The Latest

The AC Digs Into: Alabama Civil Rights Sites For Martin Luther King Day

January 12, 2018

This Martin Luther King Day it is important to reflect on our nation’s history, and the memory of the Reverend Dr. Martin Luther King, Jr.

This past year, World Monuments Fund (WMF) paid homage to the importance of the Civil Rights Movement with its selection of the Alabama Civil Rights Sites, as part of their 2018 World Monuments Watch. The Antiquities Coalition’s Executive Director Tess Davis has served on the Selection Committee since 2014, and we sat down with her to talk about this year’s selections.


What is World Monuments Watch?

Since 1965, WMF has worked to conserve cultural sites, ranging from ancient wonders to modern masterpieces. An important aspect of this work is World Monuments Watch, a biennial listing that brings much needed attention to at-risk heritage, as well as the broader issues that threaten it. Sites are nominated by people around the globe and then narrowed down by WMF staff with guidance from a selection committee.

Over the last two decades, the Watch has helped to raise awareness for around 800 sites in 135 countries, and, it is solely responsible for the some of those sites still being here today.

What can you tell us about serving on the 2018 Selection Committee?

This is my second time serving on the Selection Committee, and it was not only a great honor, but also a great opportunity to learn more about our shared heritage and the challenges facing it from leading preservationists and other experts. Of course, there are so many deserving sites in the world, and it was hard to narrow them down. This year, in the end, the Watch included 25 different sites in over 30 countries.

Alabama Civil Rights
The Dexter Avenue King Memorial Baptist Church in Montgomery, headquarters for the Montgomery Bus Boycott, 2017. Photo: Library of Congress


Alabama Civil Rights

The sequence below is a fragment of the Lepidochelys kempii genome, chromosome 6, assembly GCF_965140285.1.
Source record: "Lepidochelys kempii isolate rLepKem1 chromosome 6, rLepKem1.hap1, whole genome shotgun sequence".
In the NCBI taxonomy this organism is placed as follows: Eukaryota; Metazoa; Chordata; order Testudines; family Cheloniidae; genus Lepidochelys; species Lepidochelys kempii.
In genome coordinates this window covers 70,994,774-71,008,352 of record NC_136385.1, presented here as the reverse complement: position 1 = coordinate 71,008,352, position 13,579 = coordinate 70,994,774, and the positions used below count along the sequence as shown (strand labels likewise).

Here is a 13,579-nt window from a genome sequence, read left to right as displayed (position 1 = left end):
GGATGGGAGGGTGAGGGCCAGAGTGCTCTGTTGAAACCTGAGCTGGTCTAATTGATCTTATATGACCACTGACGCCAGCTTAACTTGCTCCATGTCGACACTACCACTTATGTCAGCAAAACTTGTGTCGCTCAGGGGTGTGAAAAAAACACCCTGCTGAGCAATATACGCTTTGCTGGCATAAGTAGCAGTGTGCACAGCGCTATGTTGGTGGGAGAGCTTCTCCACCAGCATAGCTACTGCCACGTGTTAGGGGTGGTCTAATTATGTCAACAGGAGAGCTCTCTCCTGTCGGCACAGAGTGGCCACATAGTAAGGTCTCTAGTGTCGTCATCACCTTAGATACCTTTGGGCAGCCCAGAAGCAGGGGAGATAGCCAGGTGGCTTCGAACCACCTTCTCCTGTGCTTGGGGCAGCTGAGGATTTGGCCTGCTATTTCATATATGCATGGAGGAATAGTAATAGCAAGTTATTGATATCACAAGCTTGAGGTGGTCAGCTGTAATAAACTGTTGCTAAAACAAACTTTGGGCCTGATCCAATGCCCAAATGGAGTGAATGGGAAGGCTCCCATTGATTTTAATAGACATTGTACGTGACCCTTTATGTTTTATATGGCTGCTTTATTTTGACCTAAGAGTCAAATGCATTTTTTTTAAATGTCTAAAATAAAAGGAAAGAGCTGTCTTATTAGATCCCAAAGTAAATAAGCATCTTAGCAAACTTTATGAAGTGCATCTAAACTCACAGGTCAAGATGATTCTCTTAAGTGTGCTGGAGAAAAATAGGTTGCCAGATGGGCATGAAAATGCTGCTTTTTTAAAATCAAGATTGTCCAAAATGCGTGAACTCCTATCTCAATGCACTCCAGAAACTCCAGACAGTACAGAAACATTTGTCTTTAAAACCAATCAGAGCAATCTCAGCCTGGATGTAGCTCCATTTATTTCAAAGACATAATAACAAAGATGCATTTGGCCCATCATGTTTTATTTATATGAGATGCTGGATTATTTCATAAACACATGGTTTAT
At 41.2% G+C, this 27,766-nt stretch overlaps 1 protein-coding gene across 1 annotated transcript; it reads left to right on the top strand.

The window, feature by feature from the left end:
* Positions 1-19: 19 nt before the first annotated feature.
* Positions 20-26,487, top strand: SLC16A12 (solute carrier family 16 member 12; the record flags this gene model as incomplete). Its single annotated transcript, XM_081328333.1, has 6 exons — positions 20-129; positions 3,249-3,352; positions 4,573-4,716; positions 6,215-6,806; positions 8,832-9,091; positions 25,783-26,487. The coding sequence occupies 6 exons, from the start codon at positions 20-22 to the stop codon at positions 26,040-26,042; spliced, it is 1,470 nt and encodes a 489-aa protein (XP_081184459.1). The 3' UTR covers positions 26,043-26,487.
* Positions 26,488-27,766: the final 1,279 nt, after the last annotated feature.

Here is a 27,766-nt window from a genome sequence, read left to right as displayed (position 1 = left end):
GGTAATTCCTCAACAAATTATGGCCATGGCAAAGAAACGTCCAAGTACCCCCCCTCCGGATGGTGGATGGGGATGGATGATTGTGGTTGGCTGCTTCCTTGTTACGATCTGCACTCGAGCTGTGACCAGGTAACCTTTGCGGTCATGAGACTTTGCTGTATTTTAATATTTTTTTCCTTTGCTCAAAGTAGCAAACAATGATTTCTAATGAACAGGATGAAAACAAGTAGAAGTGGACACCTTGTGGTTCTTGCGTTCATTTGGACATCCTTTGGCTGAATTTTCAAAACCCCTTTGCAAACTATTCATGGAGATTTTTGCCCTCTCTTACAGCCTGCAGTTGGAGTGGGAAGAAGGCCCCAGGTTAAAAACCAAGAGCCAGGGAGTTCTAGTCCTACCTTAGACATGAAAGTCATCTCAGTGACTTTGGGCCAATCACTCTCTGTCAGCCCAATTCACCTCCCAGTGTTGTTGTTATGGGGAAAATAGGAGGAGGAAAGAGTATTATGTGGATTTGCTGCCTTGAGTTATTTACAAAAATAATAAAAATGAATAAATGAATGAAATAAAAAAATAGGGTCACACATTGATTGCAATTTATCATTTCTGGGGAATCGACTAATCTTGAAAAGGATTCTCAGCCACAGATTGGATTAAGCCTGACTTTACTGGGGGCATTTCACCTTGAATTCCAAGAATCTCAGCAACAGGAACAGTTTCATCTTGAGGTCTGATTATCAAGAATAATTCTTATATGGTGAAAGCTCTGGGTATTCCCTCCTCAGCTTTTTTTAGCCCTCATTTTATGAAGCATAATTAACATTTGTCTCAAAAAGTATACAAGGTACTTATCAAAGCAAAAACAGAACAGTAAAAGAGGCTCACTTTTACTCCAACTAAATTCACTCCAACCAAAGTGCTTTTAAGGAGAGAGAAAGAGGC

Old Ship A.M.E. Zion Church in Montgomery, a historic meeting place for black leaders, 2017. Photo: Laura Ewen Blokker, Southeast Preservation

Of the 2018 Watch’s 25 sites, one was actually a collection of places, collectively referred to as the Alabama Civil Rights Sites. Can you tell us more about these?

With this listing, World Monuments Watch has recognized specific locations across the state of Alabama where critical moments in the U.S. Civil Rights movement took place in the 1950s and 60s. These sites include museums, churches, public spaces, and private homes, some of which are already recognized landmarks, while others have yet to get the attention they deserve.

The nomination was led by the Birmingham Civil Rights Institute, a museum and research center, with the hope that it will reinforce its important work.

Why did you, and the rest of the committee, feel it was important to include these sites on the 2018 Watch?

As an American from the South, I strongly supported the nomination of these sites, as did everyone on the committee to whom I spoke. Their inclusion will help to preserve an important chapter of history, while also having a concrete, positive impact on the local communities. Finally, given the ongoing discussion about the fate of monuments throughout the South, I think it’s important for us all to remember how diverse the South’s heritage is. I encourage everyone to learn more about these sites— and all of those on the 2018 Watch—and see them in person if you have the opportunity. We have much to learn from them and the history they represent.

See the full World Monuments Watch here.